Guide to

Business Structure

There are a number of ways of structuring your business, each with their own pros and cons. In this guide we will explore the different options available.

Sole Trade

Sole Trade is whereby you as an individual carry out a profession and are taxable under income tax as an individual. You do not pay yourself a wage as all profits are yours and taxed at your marginal rate. The marginal rate can be a combination of 20%, 40% or 45% depending on your total income in a tax year.


  • Easy to set up – All you need to do is register yourself with HMRC as Self-Employed. This can be done online in minutes. You will receive a Tax Reference number (UTR) and will need to file a Self -Assessment each year.
  • Beneficial Motoring Expense Claims – Claims for expenses may be higher through a sole trade for certain cars. A percentage of costs of the car can be claimed in contrast to the fixed mileage rates for companies. This can be beneficial especially when maintaining a more expensive vehicle.


  • Higher Tax – You will be taxed under income tax rules. This means that the first £10,600 is tax free, then any profit up to £31,785 will be taxed at 20% and any profits above this up to £150,000 will be taxed at 40%. Any remaining profits above this will be taxed at 45%.
  • Higher National Insurance – As Self Employed you will be liable to pay class 4 national insurance contributions of 9% on profits between £8,060 to £42,385, with a 2% charge on profits exceeding this. Class 2 contributions will also need to be paid, though it is minimal at £2.80 per week.
  • Payments on Account – Each year under the Self -Assessment rules two payments have to be made. One at 31st January and the second at 31st July. These include an upfront payment of half the tax bill of that year for the following year. This can lead to “surprise” tax bills if income increases from the previous year as you end up paying a catch up payment for the year gone, as well as a higher upfront payment for the current year.
  • Unlimited Liability – As you are the business your personal assets- including your home and personal possessions- can be at risk should there be a claim against you which is not covered by insurance.
  • Agencies may not accept Sole Traders – This is due to the higher risk placed on agencies by the IR35 legislation. Details on IR35 to follow in later article.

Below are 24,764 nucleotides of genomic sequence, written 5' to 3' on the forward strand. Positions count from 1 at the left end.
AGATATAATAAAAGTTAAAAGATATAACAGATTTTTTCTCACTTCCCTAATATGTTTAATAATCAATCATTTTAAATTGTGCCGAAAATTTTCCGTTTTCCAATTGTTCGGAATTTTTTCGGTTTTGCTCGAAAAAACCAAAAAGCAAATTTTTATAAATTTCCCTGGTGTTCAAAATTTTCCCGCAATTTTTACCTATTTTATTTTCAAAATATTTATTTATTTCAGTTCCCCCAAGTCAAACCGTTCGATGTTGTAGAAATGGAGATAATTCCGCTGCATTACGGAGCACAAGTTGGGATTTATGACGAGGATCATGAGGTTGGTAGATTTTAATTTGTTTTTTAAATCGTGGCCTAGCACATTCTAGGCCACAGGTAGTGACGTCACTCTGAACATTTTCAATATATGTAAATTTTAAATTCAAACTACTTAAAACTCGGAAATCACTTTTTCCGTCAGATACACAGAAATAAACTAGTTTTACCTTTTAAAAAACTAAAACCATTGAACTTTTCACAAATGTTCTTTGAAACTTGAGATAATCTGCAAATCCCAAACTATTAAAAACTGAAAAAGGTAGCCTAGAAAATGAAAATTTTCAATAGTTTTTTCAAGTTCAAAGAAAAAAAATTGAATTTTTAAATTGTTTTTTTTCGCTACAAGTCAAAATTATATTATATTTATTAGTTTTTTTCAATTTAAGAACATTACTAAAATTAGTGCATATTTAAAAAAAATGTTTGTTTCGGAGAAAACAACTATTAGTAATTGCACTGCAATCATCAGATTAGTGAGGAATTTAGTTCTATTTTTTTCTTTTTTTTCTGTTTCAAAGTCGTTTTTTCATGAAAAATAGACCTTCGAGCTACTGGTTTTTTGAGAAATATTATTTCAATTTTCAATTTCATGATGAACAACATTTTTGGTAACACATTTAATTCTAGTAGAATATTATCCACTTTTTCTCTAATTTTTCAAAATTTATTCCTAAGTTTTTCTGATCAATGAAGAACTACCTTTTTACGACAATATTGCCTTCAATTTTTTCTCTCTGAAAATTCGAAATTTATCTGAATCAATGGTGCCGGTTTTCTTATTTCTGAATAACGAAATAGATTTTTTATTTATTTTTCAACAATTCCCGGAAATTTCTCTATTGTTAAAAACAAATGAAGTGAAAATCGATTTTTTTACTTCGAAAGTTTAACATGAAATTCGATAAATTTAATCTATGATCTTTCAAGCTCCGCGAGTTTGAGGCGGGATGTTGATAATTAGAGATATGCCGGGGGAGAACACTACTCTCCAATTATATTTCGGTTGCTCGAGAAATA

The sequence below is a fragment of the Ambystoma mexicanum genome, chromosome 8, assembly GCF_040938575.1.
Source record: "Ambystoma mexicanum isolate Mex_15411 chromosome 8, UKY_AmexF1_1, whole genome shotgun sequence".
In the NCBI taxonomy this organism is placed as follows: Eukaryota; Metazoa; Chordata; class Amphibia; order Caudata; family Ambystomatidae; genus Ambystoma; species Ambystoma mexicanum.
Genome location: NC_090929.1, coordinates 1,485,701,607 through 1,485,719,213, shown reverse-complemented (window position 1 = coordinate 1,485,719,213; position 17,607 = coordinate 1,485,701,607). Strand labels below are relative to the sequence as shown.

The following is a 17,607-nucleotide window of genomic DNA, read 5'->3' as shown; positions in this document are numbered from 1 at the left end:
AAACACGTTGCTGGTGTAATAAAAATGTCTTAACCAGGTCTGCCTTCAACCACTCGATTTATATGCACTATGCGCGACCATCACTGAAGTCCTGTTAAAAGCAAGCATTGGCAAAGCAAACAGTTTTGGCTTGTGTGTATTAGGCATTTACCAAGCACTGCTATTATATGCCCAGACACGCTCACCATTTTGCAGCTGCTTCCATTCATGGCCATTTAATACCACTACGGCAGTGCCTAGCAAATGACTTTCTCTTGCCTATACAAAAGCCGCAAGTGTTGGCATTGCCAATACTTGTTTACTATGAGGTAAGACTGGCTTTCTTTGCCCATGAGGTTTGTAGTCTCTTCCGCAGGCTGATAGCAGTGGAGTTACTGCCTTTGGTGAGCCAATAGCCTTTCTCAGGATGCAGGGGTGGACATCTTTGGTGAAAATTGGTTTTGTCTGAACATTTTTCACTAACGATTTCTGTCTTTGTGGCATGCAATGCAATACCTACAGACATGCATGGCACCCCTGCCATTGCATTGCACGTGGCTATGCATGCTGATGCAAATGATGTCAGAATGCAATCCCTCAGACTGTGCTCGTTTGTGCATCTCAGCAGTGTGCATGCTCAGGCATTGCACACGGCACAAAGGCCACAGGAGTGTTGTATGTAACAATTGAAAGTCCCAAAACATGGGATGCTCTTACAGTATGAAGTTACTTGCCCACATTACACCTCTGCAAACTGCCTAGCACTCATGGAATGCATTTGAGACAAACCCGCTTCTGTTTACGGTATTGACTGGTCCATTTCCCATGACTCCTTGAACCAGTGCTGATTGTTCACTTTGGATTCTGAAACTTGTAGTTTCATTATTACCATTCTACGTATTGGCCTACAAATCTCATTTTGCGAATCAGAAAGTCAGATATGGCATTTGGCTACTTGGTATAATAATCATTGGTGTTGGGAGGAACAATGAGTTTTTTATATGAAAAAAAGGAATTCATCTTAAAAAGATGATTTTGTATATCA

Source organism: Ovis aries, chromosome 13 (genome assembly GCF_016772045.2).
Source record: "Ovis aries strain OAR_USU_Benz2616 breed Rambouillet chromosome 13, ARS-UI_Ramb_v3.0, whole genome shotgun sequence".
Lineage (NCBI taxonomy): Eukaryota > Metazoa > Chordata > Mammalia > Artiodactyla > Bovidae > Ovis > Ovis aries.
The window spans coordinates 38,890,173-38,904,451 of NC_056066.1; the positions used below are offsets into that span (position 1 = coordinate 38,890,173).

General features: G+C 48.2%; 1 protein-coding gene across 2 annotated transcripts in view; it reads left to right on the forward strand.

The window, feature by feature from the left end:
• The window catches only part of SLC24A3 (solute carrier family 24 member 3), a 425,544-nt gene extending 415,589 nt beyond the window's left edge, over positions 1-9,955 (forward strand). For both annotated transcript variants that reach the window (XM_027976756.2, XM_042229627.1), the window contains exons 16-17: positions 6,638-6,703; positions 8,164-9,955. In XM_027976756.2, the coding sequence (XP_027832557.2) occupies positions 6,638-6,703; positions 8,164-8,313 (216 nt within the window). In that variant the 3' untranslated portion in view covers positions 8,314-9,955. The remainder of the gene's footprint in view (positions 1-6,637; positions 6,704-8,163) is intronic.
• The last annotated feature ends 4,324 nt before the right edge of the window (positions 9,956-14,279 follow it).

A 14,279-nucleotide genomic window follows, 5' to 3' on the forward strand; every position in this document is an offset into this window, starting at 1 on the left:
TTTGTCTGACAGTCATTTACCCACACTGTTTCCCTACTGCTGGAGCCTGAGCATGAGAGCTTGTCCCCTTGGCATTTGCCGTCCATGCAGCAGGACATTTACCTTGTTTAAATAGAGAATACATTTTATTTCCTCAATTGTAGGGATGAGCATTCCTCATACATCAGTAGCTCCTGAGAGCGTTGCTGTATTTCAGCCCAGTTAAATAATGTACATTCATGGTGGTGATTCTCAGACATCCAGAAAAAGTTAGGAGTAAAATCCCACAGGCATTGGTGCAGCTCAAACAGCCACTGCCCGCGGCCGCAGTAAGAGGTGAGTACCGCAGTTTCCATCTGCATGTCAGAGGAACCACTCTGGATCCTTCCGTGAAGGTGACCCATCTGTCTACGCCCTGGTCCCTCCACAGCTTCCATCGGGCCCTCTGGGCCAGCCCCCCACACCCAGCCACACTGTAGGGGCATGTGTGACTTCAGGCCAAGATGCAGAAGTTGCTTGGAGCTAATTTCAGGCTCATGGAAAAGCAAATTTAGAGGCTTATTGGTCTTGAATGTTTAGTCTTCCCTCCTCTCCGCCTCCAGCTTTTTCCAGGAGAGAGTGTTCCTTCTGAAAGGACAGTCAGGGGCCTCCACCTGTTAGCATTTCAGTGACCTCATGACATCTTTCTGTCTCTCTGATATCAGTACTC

Limited Company

A Limited Company is a completely separate legal entity; it is controlled by its directors and owned by its shareholders. A wage can be paid to a director and dividends paid to a shareholder; these can be the same persons.


  • Lower Tax – All profits are taxed at a flat rate of 20% under corporation tax rules. This compares to 29% (20% income tax and 9% class 4 National insurance) or 42% (40% income tax and 2% class 4 National insurance ) for a sole trader.
  • Dividends – Again assuming no other income, each shareholder can take up to approx. £30k tax free from the company each year as a dividend. You can add a spouse or family member as a shareholder to share the income with, an option which is not available as a shareholder.
  • National Insurance – As a director, assuming you have no other income, you can be paid a salary at a rate that attracts no NI liability however builds up your NIC record. This allows future benefits such as a state pension.
  • Limited Liability – A Limited Company is a separate legal entity and therefore all liability is limited to the company’s assets only.
    No Payments on Account – Corporation tax is paid for each year’s profits and no amounts are paid in advance.


  • More Admin – Along with the initial company set up, a separate bank account in the company name must be created. Any existing bills/invoices (such as telephone) will need to be transferred in to the company name.
  • Accountancy Fees – These are normally higher due to increased statutory requirements on companies. The tax benefits however more than offset the higher admin fees.
  • Risk – Any risk associated with IR35 legislation (more to follow in later article) will be placed on the company rather than any agencies.

Umbrella Company

An Umbrella Company is a company that takes on contract and hires you as a direct employee. All earnings will be taxed through PAYE as any other employee.


  • Less Admin – As you will be an employee of the umbrella company there is little to no admin involved, all expenses are submitted to the employer and claimed though PAYE.
  • No risk IR35 Risk – As an employee the risk of breaking IR35 legislation is removed.


  • Higher Tax – As with a Sole Trade earnings are taxed through income tax rules. As explained previously this can lead to a higher tax bill.
  • Fees – The Umbrella Company will charge a fee for its services, these can be quite high in comparison to earnings.
  • Expenses – Some companies may encourage the claiming of expenses over and above what is allowed by HMRC. Expenses must meet the definition of “Wholly, exclusively and necessarily” incurred to be allowable.


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